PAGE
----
The Ranked Matchmaking system has been somewhat complex by Valorant. During the patches and matchmaking modifications, players have become somewhat confused as to how Ranking and MMR function.
The Valorant developers’ team addressed the player’s base in their latest Q & A request to clarify all the intricacies concerning the ranking matchmaking. They explained in detail how it works in the background.
This special edition of Ask VALORANT goes out those who feel like the system might be holding you down. Our Competitive team explain and clarify how Rank Rating and MMR works in VALORANT: https://t.co/WoAEQmqUvt pic.twitter.com/Oat7X7MlR3
— VALORANT (@PlayVALORANT) March 18, 2021
It is important to note that the Ranked Rating (RRs) can be seen by players on their profiles and tracked by playing ranking matches. On the other hand, MMR is a secret metric that tracks the skills of a player. Thus, while preferably the same way RR and MMR in Valorant may differ, and in some cases, they are quite disparate.
To begin with, the rank of a Valorant player needs to be repeated separately from its MMR. The players can’t ever see their MMR—this is the algorithm used by Valorant for creating fair matches.
When a player queues in or after an episode reset, the Valorant matchmaking algorithm takes a guess of the ball garden where the “Rank” of a player belongs since the player’s MMR guidelines are used. Sadly, the algorithm has an “idea” only, so it puts the player at the bottom of what they think the player is.
In the Q&A, Valorant devs discuss why the player is best at putting the player in the lower end of the spectrum. It’s the “Convergence” they say.
As the player wins more, as they are officially combined with players below their real level of ability, they get more RR points per victory and fewer per loss. Now that the algorithm places a player in their ranks, RR gain/loss will be even for every game of win/loss. The players will probably hold a 50% win rate while the player is at their MMR.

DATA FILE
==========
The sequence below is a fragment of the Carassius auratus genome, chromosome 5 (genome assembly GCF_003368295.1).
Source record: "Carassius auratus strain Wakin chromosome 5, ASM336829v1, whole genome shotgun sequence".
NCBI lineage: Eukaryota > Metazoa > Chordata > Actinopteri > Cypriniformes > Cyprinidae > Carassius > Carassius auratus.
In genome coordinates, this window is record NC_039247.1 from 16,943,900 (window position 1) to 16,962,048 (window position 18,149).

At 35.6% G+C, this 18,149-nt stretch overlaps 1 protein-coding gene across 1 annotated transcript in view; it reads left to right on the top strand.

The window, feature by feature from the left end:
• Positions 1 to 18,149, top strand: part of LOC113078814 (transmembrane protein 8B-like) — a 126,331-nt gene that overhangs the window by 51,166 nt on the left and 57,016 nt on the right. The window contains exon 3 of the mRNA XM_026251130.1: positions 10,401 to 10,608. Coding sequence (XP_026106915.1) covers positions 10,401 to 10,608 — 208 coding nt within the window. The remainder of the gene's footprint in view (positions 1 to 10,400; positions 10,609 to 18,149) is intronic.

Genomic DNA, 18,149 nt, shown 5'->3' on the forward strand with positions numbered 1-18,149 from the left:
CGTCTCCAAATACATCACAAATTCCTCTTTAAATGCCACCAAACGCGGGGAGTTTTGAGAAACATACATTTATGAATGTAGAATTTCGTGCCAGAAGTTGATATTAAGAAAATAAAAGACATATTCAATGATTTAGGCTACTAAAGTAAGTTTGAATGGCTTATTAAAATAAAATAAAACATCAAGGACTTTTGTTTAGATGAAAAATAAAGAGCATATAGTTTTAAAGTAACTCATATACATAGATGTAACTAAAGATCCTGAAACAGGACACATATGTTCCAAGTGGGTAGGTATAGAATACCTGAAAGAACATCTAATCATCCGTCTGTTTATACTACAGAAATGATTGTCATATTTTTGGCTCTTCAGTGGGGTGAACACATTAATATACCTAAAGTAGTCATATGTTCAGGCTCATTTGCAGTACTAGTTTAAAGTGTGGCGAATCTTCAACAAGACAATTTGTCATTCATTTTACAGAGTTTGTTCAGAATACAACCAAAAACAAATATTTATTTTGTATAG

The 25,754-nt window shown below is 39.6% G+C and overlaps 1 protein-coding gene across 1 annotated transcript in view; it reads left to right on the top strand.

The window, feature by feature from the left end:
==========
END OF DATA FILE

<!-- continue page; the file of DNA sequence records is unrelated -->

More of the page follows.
Due to the good winning route or a few nice games, the devs said again that it doesn’t change the fact that they only have a 50 percent winning rate and are now higher than their MMR. In addition to the protection of demotion, players frequently sit above their MMR. This is a problem.
On the other hand, a player may be able to have a ranking higher than their MMR at the end of the day. The devs explained how their systems deal with this scenario:
If you do end up with a rank above your MMR, the system will try to push you back to your intended rank—this is what losing more RR on a loss, than gaining on a win, looks like. This is something you can fix by winning more matches than the players above you who are around your current MMR. This was an issue seen even by top players on the leaderboard. When there are very few players ahead of you it can become very difficult to climb. If your MMR isn’t truly above a player ahead of you, the system does not want you to take their leaderboard spot.
The devs addressed Valorant’s dilemma of “out-of-grind MMR” and how their system fixed it. They stressed that all Valorant players follow the same standards: you need to show that they are better than they were above them in order to ascend.
So if you win a bit over half of your games and 200 wins, when another player wins a vast majority of your games but only has 100 wins, then a 100-wins would probably be higher on the leaderboard due to your MMR. In short, some important points are listed below:
- If a player’s MMR is higher than their rank, they’ll gain more RR on wins than they lose on losses.
- If a player’s MMR is even with their rank, they’ll gain and lose closer amounts of RR for wins and losses.
- If a player’s MMR is lower than their rank, they’ll gain less RR on wins and lose more on losses.